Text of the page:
In 2 Timothy, the writer encourages Timothy and his second century Christian community to “guard the good treasures entrusted to you.” Amid increasing religious disaffiliation today, we may do well to consider doing the same.
But, what is this good treasure? Is the good treasure our buildings? The sacred items inside our buildings – tables, basins, and pews? Is it the grounds on which this building stands? The pandemic may have shifted our understanding of the place of these material things in our common life. Is our good treasure what we do as a faith community – praising God, sharing meals, baptizing, proclaiming, celebrating, burying, sharing, serving?
What if, as the writer suggests, the good treasures are the gifts God that has sown within you – a relationship with Jesus that presses you to go out into the world to share the good news of God in Christ? What if the good treasure is a way of life that witnesses the presence of God and God’s love for the people in your neighborhood?
The good treasures entrusted to your care begin with your faith – your relationship with Jesus and the trust you have placed in God.
“Guard the good treasures entrusted to you.”
Twenty-four congregations in the Episcopal Diocese of Washington have now embarked on a three-year journey to guard the good treasures entrusted to them called “Tending Our Soil.” These congregations have been challenged to name, and then steward their good treasures so that they will remain vital bearers of God’s love in this time and place in a rapidly changing world.
The word entrusted suggests two actions: passing down and caring for. Indeed, our faith is a gift from God passed down through the generations. Just as Timothy’s faith first lived in his grandmother Lois and then in his mother Eunice and finally in Timothy, we are inheritors of good treasure(s). We are the inheritors of faith from your own grandparents, parents, and those who built and stewarded this parish over the centuries.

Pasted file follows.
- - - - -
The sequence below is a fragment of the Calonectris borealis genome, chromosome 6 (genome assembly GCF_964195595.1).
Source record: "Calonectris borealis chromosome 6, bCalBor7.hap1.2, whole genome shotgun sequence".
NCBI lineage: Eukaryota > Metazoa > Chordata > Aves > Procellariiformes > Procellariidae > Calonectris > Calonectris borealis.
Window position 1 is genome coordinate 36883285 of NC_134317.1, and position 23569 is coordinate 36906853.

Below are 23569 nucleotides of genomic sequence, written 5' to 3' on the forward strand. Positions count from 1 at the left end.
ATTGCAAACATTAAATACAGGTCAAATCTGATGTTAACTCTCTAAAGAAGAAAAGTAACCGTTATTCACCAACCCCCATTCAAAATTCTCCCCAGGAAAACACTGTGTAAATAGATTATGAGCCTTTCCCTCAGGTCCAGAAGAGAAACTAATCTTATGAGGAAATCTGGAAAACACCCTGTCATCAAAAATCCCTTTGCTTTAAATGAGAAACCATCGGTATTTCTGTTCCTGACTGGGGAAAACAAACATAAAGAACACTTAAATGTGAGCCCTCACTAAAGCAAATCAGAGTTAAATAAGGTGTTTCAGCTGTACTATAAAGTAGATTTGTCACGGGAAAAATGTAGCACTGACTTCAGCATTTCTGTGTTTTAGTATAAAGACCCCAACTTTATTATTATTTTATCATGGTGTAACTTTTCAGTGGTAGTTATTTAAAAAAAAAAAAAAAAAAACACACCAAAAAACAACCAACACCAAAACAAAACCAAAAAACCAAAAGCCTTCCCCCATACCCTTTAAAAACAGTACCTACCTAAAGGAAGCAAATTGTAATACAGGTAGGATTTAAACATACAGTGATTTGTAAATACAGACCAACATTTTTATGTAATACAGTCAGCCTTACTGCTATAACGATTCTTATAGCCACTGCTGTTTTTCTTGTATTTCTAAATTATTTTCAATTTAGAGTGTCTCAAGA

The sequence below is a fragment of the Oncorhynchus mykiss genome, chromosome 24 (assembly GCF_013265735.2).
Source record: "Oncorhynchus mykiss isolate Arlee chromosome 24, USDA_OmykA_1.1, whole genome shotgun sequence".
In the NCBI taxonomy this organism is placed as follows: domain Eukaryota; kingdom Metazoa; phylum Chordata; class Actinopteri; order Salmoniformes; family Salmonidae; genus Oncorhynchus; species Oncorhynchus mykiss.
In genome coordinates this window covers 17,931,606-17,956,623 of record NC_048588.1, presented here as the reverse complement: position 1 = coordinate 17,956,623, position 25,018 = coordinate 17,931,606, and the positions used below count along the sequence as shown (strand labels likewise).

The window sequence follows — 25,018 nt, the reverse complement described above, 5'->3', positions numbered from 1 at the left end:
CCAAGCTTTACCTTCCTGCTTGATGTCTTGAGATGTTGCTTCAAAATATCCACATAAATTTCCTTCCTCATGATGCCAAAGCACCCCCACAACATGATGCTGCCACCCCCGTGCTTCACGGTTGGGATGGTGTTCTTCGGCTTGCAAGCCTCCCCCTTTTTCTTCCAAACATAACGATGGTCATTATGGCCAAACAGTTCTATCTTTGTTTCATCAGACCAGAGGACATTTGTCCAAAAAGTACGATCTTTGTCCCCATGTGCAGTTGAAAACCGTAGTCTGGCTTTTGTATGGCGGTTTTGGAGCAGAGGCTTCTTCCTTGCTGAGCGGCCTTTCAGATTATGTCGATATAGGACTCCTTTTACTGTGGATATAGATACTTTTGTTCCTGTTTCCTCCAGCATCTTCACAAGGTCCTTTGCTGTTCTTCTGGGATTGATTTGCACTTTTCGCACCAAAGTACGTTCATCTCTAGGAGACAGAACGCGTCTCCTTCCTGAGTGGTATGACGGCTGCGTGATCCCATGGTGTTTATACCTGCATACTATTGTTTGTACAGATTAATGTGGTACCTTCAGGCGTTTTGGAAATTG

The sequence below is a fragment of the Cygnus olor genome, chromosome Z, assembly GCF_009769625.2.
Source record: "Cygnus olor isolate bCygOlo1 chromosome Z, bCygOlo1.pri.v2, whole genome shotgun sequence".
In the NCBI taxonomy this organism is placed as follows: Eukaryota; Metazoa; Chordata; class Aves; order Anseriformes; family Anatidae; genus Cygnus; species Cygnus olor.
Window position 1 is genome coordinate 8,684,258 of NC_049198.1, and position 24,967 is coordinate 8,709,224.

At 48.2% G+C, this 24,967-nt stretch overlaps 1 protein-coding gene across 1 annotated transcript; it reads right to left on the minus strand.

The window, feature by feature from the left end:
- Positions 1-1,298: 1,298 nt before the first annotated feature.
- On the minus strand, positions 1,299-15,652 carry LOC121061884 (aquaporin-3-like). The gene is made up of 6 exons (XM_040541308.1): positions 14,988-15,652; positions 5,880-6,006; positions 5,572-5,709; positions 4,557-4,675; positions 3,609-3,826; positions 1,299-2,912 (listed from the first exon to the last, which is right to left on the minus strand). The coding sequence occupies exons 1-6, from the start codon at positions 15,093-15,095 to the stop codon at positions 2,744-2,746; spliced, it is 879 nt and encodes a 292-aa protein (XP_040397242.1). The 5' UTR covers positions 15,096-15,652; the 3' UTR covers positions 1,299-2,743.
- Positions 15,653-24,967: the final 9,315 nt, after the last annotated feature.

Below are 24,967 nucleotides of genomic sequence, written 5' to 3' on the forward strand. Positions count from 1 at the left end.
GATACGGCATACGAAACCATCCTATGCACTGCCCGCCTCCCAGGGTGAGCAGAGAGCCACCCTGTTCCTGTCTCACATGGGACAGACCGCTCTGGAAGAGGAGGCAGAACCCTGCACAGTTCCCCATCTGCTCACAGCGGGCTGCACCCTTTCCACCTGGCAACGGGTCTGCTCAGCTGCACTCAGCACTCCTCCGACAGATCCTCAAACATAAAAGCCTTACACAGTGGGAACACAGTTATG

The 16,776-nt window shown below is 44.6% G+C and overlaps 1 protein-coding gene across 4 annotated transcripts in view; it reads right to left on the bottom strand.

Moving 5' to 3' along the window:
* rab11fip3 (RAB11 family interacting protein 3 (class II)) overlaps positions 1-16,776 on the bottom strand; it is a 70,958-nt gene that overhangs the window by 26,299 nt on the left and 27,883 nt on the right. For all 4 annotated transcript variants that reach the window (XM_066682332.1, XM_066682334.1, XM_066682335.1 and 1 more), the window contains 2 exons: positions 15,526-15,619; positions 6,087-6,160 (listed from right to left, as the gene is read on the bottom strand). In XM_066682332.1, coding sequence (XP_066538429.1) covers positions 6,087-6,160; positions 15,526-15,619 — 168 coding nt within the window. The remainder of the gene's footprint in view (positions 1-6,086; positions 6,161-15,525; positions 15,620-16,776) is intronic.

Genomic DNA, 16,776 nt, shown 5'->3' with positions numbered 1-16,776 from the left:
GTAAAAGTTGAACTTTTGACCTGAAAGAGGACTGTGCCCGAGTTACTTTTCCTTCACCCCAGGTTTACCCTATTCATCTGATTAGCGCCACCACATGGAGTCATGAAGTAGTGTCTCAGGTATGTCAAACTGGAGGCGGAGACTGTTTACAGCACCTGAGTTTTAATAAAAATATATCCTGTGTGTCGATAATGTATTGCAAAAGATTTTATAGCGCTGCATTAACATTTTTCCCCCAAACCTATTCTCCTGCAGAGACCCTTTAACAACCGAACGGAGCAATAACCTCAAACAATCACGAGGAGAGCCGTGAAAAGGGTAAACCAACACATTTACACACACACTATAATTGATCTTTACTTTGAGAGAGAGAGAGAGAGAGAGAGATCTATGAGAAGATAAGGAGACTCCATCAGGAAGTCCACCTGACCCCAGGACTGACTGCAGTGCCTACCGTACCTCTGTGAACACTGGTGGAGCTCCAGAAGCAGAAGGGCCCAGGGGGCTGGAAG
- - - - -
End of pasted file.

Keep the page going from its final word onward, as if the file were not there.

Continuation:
Yet, because faith is transmitted from elders to younger generations, the good news of Christ is always one generation away from extinction.
Today, with declining religious affiliation in the United States, we are acutely aware of this possibility. Every Christian denomination in the United States is now declining. Younger generations in the United States are less and less religious. More than 40 percent of the Gen Z and Millennial generation (those born after 1981) have no religious affiliation compared to 25 percent of Baby Boomers and 20 percent of the Silent Generation.
Yet, we have been entrusted with good treasures – a gift of God that lives within us – that we are called to share.
Gen Z and Millennial generations have not stopped seeking the spiritual. Young people today continue to seek identity, purpose, and meaning beyond what can be seen and touched. They continue to ask questions and they do not need to answer life’s big questions alone.
Tending Our Soil is based on this belief – that local congregations will continue to be the primary form of Christian community… places where Christians gather regularly to worship, teach their religious traditions to their children and youth, extend care to one another, and proclaim love for their neighbors through acts of service and hospitality. Every congregation serves as a foundational building block of Christian community and a central carrier of faith.
Over three years, the congregations participating in Tending Our Soil will explore and understand the rapidly changing social and cultural context around them; gain greater clarity about their values and mission; and draw on Christian practices from the Episcopal tradition and theology to adapt their ministries to the concerns and gifts of their neighbors. The ultimate aim is to strengthen congregations so that they can better help people deepen their relationships with God, enhance their connections with each other and contribute to the flourishing of their communities and the world.
As Episcopalians, we have been entrusted with much to treasure: good news that our neighbors so desperately want to hear – that they are loved, have infinite value, are called to lives of purpose and meaning, and are not alone. God loves them with a love that endures all things. These are the treasures that are meant to be given away.
You can join by taking part of the many courses that School for Christian Faith and Leadership offers every congregation. Some of these courses feature the very same speakers in Tending Our Soil. The course “Pathways of Discipleship” by the Rev. Dr. Douglas Powe is just one live course. A whole suite of on-demand courses are available too, including these short-courses that focus on parish vitality.
Which course this fall will help you guard the good treasure that is entrusted to you?